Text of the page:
Fifty-one polycythemia vera (PV) patients were enrolled in the phase I/II clinical study PEGINVERA to receive a new formulation of pegylated interferon alpha (peg-proline-IFNα-2b, AOP2014/P1101). Peg-proline-IFNα-2b treatment led to high response rates on both hematologic and molecular levels. Hematologic and molecular responses were achieved for 46 and 18 patients (90 and 35% of the whole cohort), respectively. Although interferon alpha (IFNα) is known to be an effective antineoplastic therapy for a long time, it is currently not well understood which genetic alterations influence therapeutic outcomes. Apart from somatic changes in specific genes, large chromosomal aberrations could impact responses to IFNα. Therefore, we evaluated the interplay of cytogenetic changes and IFNα responses in the PEGINVERA cohort. We performed high-resolution SNP microarrays to analyze chromosomal aberrations prior and during peg-proline-IFNα-2b therapy. Similar numbers and types of chromosomal aberrations in responding and non-responding patients were observed, suggesting that peg-proline-IFNα-2b responses are achieved independently of chromosomal aberrations. Furthermore, complete cytogenetic remissions were accomplished in three patients, of which two showed more than one chromosomal aberration. These results imply that peg-proline-IFNα-2b therapy is an effective drug for PV patients, possibly including patients with complex cytogenetic changes.
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http://dx.doi.org/10.1002/ajh.23928DOI Listing
http://www.ncbi.nlm.nih.gov/pmc/articles/PMC4657499PMC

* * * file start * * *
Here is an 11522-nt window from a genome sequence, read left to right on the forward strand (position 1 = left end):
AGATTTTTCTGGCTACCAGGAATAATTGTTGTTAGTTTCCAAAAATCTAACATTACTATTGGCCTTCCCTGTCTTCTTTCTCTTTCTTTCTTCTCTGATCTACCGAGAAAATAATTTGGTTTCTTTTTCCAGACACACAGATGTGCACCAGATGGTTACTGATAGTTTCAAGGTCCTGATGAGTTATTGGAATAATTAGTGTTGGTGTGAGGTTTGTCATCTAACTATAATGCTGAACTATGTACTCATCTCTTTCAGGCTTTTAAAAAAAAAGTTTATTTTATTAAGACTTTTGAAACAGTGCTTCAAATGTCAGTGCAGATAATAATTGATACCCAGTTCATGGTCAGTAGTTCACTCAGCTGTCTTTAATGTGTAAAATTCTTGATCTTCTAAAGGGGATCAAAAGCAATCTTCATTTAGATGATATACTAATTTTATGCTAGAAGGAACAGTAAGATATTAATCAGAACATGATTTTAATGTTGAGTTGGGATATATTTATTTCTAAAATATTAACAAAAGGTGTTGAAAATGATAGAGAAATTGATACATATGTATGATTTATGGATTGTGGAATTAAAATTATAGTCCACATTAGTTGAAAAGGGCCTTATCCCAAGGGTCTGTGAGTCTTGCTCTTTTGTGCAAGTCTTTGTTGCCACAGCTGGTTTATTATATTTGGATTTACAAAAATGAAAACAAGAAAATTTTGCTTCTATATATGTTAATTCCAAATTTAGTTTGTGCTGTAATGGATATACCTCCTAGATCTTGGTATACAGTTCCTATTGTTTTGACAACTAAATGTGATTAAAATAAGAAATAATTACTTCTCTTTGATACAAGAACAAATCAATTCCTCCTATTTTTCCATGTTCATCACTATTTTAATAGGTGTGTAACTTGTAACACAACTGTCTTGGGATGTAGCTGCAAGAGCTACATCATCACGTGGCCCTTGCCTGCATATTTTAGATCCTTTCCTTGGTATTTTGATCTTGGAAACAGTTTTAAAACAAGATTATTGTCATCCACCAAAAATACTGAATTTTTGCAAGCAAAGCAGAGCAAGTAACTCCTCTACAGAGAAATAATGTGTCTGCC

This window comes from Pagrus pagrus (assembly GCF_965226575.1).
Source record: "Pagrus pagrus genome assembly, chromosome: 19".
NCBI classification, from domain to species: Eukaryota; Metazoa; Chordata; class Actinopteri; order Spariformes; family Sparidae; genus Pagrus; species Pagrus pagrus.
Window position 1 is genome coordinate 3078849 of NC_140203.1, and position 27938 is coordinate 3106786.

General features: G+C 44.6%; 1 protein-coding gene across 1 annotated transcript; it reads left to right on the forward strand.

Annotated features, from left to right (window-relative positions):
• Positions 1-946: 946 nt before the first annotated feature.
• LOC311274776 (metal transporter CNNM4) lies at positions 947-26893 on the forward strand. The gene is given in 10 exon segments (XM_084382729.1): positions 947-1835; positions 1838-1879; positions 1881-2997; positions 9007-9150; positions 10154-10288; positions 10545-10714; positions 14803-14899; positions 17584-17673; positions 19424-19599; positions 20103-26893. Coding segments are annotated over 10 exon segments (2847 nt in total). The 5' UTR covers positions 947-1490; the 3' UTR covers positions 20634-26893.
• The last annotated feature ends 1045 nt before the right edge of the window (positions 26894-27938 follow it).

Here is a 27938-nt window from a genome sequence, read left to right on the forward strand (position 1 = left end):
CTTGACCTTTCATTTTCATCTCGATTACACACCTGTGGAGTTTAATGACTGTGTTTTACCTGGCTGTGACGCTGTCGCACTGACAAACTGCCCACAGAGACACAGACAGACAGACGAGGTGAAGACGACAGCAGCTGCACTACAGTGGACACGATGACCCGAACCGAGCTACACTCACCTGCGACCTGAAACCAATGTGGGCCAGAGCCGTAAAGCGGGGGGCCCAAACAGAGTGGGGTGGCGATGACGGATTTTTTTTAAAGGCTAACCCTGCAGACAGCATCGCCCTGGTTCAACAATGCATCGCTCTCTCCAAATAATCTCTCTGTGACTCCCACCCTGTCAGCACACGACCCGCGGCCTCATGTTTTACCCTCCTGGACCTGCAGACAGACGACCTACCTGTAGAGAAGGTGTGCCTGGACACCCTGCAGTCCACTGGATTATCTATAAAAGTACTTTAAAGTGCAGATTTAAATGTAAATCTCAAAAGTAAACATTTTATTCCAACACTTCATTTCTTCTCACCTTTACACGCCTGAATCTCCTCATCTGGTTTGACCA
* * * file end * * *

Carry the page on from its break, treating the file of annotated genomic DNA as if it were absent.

April 2015

Plerixafor and granulocyte-colony-stimulating factor (G-CSF) in patients with lymphoma and multiple myeloma previously failing mobilization with G-CSF with or without chemotherapy for autologous hematopoietic stem cell mobilization: the Austrian experience on a named patient program.

Transfusion 2011 May 28;51(5):968-75. Epub 2010 Sep 28.

Department of Blood Group Serology and Transfusion Medicine, Medical University of Vienna, Vienna, Austria.

Background: Plerixafor in combination with granulocyte-colony-stimulating factor (G-CSF) has been shown to enhance stem cell mobilization in patients with multiple myeloma, non-Hodgkin's lymphoma, and Hodgkin's disease who demonstrated with previous mobilization failure. In this named patient program we report the Austrian experience in insufficiently mobilizing patients.

Study Design And Methods: Twenty-seven patients from eight Austrian centers with a median (range) age of 58 (19-70) years (18 female, nine male) were included in the study. Plerixafor was limited to patients with previous stem cell mobilization failure and was given in the evening of Day 4 of G-CSF application.

Results: A median increase of circulating CD34+ cells within 10 to 11 hours from administration of plerixafor by a factor of 4.7 over baseline was noted. Overall, 20 (74%) patients reached more than 10 × 10(6) CD34+ cells/L in the peripheral blood, resulting in 17 (63%) patients collecting at least 2 × 10(6) CD34+ cells/kg body weight (b.w.; median, 2.6 × 10(6) CD34+ cells/kg b.w.; range, 0.08 × 10(6) -8.07 × 10(6) ). Adverse events of plerixafor were mild to moderate and consisted of gastrointestinal side effects and local reactions at the injection site. Thirteen (48%) patients underwent autologous transplantation receiving a median of 2.93 × 10(6) CD34+ cells/kg (range, 1.46 × 10(6) -5.6 × 10(6) ) and showed a trilinear engraftment with a median neutrophil recovery on Day 12 and a platelet recovery on Day 14.

Conclusion: Our study confirms previous investigations showing that plerixafor in combination with G-CSF is an effective and well-tolerated mobilization regimen with the potential of successful stem cell collection in patients with previous mobilization failure.
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http://dx.doi.org/10.1111/j.1537-2995.2010.02896.xDOI Listing
May 2011